We have to give Radical some credit when it comes to gameplay. Similarly to the original Prototype, players are easily drawn into the combat mechanics, as well as the free-roam element. All the ingredients that made the first game great have returned. Once again, you'll be dashing across skyscrapers, outracing helicopters, outmatching swarms of soldiers with super-human strength and cool mutant powers. The game is easy to get into. At the beginning, Heller's abilities are fairly limited and weak, so he's going to have to fight, complete various tasks and side-missions in order to evolve (i.e. level up). The system works pretty well. You go on a story-related mission, kill all the bad guys or consume them and usually you get enough experience to improve Heller's skills. Chances are most gamers will have fun with this, because it's a familiar and well-executed concept. The hero moves around the city with ease.
The first issues are bound to occur once you realize that both story missions and side-missions are kind of repetitive. The ultimate goals may be different, but they are often accomplished in the same way, usually by consuming specific individuals and inheriting their thoughts and memories. Heller races through the city, locates a Blackwatch base, consumes a high-ranking soldier or scientist, assumes their identity, enters the base, and then consumes more people and that leads to an inevitable boss fight. Luckily though, the main character's cool abilities will keep you engaged all the time. Also, the fact that you're constantly unlocking new skills keeps the action interesting. The trouble is that most of these skills are fairly similar to those we've already experienced in the previous game, when we were controlling Alex Mercer. So, we're returning to the issue I've mentioned at the beginning of this review, which is that the developers appeared to have exhausted their ideas for mutations and combat abilities of the central character.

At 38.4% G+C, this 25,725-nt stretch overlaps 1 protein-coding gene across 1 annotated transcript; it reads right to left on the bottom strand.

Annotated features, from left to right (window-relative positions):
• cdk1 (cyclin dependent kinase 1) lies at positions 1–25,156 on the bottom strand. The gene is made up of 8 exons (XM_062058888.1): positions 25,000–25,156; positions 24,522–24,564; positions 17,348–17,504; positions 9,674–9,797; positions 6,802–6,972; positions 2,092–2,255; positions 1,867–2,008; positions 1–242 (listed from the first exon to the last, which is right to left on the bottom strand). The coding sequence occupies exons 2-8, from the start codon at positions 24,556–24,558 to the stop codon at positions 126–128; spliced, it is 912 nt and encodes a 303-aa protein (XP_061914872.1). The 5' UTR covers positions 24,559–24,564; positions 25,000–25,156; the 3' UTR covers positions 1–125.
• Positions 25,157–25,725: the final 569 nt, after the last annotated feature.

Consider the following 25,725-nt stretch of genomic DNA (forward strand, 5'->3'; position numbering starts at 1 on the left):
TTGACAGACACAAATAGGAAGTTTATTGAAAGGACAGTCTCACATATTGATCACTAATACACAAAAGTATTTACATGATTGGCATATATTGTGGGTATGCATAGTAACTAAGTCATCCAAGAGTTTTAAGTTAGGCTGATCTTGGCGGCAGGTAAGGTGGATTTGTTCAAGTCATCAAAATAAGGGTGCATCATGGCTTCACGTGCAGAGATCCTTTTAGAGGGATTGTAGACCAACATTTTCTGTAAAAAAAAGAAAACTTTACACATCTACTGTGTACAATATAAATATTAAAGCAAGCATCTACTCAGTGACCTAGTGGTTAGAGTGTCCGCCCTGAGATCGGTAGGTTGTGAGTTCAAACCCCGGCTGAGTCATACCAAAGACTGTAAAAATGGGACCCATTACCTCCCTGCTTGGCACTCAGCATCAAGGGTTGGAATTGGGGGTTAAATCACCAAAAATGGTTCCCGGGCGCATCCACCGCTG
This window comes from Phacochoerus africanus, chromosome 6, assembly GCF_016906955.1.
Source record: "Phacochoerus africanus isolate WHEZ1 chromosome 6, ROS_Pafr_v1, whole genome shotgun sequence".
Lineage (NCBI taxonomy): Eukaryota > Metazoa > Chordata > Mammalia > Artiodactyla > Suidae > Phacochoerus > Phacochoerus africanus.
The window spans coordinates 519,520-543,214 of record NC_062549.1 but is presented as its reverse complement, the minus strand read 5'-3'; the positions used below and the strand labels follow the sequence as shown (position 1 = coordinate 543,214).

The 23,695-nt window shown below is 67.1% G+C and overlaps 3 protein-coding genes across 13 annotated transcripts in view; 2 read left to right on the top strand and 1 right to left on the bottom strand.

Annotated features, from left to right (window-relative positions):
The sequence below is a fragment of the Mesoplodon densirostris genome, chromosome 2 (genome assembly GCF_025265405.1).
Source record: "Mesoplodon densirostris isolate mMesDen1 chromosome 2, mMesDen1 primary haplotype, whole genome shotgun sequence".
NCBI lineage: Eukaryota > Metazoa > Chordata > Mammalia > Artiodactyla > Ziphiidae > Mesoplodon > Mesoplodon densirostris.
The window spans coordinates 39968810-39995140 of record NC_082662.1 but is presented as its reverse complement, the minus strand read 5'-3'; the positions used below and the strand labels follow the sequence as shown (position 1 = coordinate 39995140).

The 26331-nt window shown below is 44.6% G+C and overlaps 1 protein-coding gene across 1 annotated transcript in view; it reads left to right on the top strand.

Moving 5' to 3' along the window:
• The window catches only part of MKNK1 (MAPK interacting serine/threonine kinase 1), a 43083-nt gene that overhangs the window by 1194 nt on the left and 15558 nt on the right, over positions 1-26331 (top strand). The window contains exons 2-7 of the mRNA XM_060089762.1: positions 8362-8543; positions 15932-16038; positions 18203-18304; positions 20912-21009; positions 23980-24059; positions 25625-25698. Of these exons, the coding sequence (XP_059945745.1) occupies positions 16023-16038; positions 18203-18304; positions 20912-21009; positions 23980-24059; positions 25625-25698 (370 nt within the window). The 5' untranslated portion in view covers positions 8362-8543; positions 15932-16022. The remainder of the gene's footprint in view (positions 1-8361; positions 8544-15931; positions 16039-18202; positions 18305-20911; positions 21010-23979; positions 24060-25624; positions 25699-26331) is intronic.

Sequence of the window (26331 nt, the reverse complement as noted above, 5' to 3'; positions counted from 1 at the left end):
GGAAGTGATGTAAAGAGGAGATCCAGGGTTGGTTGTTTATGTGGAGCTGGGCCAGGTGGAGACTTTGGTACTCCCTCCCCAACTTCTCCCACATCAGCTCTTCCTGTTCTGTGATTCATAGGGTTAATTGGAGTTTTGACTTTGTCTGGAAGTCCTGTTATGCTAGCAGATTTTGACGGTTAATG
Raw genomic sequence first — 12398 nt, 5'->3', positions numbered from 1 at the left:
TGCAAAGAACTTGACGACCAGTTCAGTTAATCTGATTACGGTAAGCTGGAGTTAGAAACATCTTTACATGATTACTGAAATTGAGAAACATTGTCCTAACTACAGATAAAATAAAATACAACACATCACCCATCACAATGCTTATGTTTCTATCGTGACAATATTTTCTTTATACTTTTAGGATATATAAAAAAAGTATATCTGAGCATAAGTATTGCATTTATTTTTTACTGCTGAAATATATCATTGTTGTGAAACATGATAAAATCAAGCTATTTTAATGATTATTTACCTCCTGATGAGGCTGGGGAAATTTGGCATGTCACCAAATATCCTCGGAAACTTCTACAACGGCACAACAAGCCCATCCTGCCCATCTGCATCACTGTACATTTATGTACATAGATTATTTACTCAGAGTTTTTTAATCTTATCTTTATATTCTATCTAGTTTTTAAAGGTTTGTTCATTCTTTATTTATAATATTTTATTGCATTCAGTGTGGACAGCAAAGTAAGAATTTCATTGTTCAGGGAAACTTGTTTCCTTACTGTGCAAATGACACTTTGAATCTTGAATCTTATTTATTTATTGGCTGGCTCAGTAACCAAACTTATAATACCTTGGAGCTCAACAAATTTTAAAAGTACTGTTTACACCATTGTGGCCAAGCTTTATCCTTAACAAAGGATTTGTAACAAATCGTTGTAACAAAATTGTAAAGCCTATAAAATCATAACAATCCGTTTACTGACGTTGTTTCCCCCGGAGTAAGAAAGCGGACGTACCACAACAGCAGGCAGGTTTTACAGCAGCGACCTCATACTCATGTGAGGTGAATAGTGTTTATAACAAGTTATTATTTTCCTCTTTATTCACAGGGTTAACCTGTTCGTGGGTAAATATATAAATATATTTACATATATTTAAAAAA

This is one of the main reasons why Prototype 2 may not have the same success and impact as its predecessor. The first game felt unique and definitely different from most super-hero games. With the sequel, you just can't escape the feeling that you've seen it all before.
There were some technical issues that bothered us, as well, and they're mostly related to the camera. More often than not, the camera just seems to have a mind of its own, especially when you get close to buildings or other objects. The biggest problem is when Heller is fighting indoors. The camera unexpectedly pans around and zooms in on the action when Heller gets close to a wall or other large objects in the environment. The symptoms of this flawed camera system got in the way of gameplay, failing to capture the action on the screen.
Combat can be a challenging and fun experience, solid atmosphere, nice visuals and solid audio (voiceovers included);
Not a lot different from its predecessor, AI issues spoil the immersion, technical issues get in the way of gameplay.